Obie Anonymous: An Interview with Founder of ‘What Should We Call Oberlin’

Obie Anonymous, creator of the “What Should We Call Me” spin-off Tumblr “What Should We Call Oberlin,” sat down with the Review to talk about GIFs, social media and the peculiarities of Harkness pizza night.

Julia Herbst, News Editor

How did you come up with the idea for the website?

My other friends at different colleges posted links to their [Tumblrs] on Facebook and I remember that someone at Oberlin posted one to Carnegie Mellon’s [Tumblr] and I was thinking, “Hey, this is pretty funny. Oberlin could use one of these.”

How do you come up with the ideas for specific GIFs?

I try to make them as universally applicable to people as possible. What are people complaining about? What are people happy about? And a lot of them I get from submissions. At the beginning it was pretty much all me, but once you get past the fourth or fifth page, the volume of submissions just grew and grew and now I get a lot of submissions. Unless they’re attacking someone or a group that is affiliated with the College, then I’ll post it.

Currently, what proportion are submissions and what proportion are your own GIFs?

Right now it stands at about half. I’m really amazed by how much traffic the site’s getting.

How many followers do you have?

Two hundred sixty-six at last check! I see people post on Facebook links to “What Should We Call Oberlin,” and I just think, “Hey, I know who submitted that,” or, “Hey, that’s my joke.”

So the student response has been pretty unexpected?

Yeah, it was pretty unexpected. I thought that maybe I would get around 50 followers, but I didn’t expect it would take off the way it has. … I know some of the people who follow it are graduates, but I guess probably about eight percent of the Oberlin [student] population follows it, if you consider that there are about 3,000 [students] here, and maybe there are currently 20 grads following.

What’s your goal for the future of this site?

I really don’t know. I took a hiatus over the summer because I said I’d rather have it completely stop for a while than have the jokes go stale. And if the jokes start getting stale, [or] I stop getting submissions, then I’ll put a stop to the site. But as long as things keep happening at Oberlin, I doubt that I’ll ever run out of material. Although with the turnover of social media sites — how they wax and wane in popularity — who knows? Tumblr could be obsolete by the time I graduate. … But I’ve had a personal Tumblr account for over three years, so I could easily keep it going until I graduate. If I go abroad I might go on hiatus.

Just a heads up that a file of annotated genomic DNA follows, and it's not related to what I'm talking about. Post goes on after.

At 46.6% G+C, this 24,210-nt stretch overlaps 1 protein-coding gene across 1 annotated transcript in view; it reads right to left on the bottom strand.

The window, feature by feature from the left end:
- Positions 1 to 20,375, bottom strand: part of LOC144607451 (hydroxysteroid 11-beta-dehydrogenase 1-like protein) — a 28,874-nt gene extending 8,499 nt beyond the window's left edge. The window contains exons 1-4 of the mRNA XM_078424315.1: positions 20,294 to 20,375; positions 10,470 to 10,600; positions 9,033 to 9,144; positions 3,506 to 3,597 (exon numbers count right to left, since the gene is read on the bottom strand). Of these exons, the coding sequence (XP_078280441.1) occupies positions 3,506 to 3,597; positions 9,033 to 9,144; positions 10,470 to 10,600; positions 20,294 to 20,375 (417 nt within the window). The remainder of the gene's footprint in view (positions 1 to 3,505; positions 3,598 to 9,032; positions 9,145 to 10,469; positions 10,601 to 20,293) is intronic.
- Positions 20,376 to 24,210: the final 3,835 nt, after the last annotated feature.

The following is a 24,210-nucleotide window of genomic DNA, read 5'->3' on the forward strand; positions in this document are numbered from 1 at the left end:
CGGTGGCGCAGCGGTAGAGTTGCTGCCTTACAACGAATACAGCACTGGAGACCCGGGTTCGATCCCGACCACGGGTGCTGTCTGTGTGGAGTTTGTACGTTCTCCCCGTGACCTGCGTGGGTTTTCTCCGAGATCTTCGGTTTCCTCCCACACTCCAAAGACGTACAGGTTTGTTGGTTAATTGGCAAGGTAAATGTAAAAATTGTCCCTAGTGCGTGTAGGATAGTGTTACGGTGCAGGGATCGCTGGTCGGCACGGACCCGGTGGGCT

How much time does it take each week to manage the site?

Not very much. I’ll check the submissions box pretty much once every day and I’ll cue the posts. If I see a funny GIF somewhere on the Internet, I’ll say, “Is this applicable?” or if something big happen[s] at Oberlin, I’ll think, “What from pop culture can be applicable to this?”

Do you have a favorite post? Something that you just thought was perfect in the way that it described Oberlin?

Well now I can’t say one of my own because that will make me look bad. … Well, I remember what my actual favorite is, even though this one didn’t get very popular [because] it was an early post: [“When Oberlin Comes Up In Conversation at Ivy League Schools”] and the GIF is of Tina Fey saying,“Nope. Hipster nonsense.” That is my favorite.

Is there one GIF that’s been extremely popular [among your followers]?

Pizza night at Harkness. It’s probably the most reblogged post. [It’s a] GIF of guinea pigs trying to get through a cardboard box. And Hark-mob can be like that.

Why do you feel it’s important to remain anonymous?

I initially decided to stay anonymous because I wanted to be able to post things critical of the administration without being silenced or questioned as to why I think those things. Then I realized once I’d been running [the Tumblr] for a while that once a face is put with something like this — an age, a gender, an identity with its set of associated boxes — it automatically becomes less relatable. It’s like knowing the answer to a logic puzzle before you try to solve it; you can’t stop thinking about it through the filter of the solution.

Also, I, like almost every other person on the planet, know people that like me and people that don’t like me very much. Because I’m anonymous, personal bias doesn’t play into who likes the site and who doesn’t. Some of my friends, who don’t know I run it, have said publicly they don’t think the site’s funny, and I don’t try to defend it. On the flip side, some people … who I sometimes think don’t like me have sent in a bunch of submissions. I laugh every time that happens.

Is there anything you want to add about the site?

I would say that Lena Dunham is not the voice of my generation.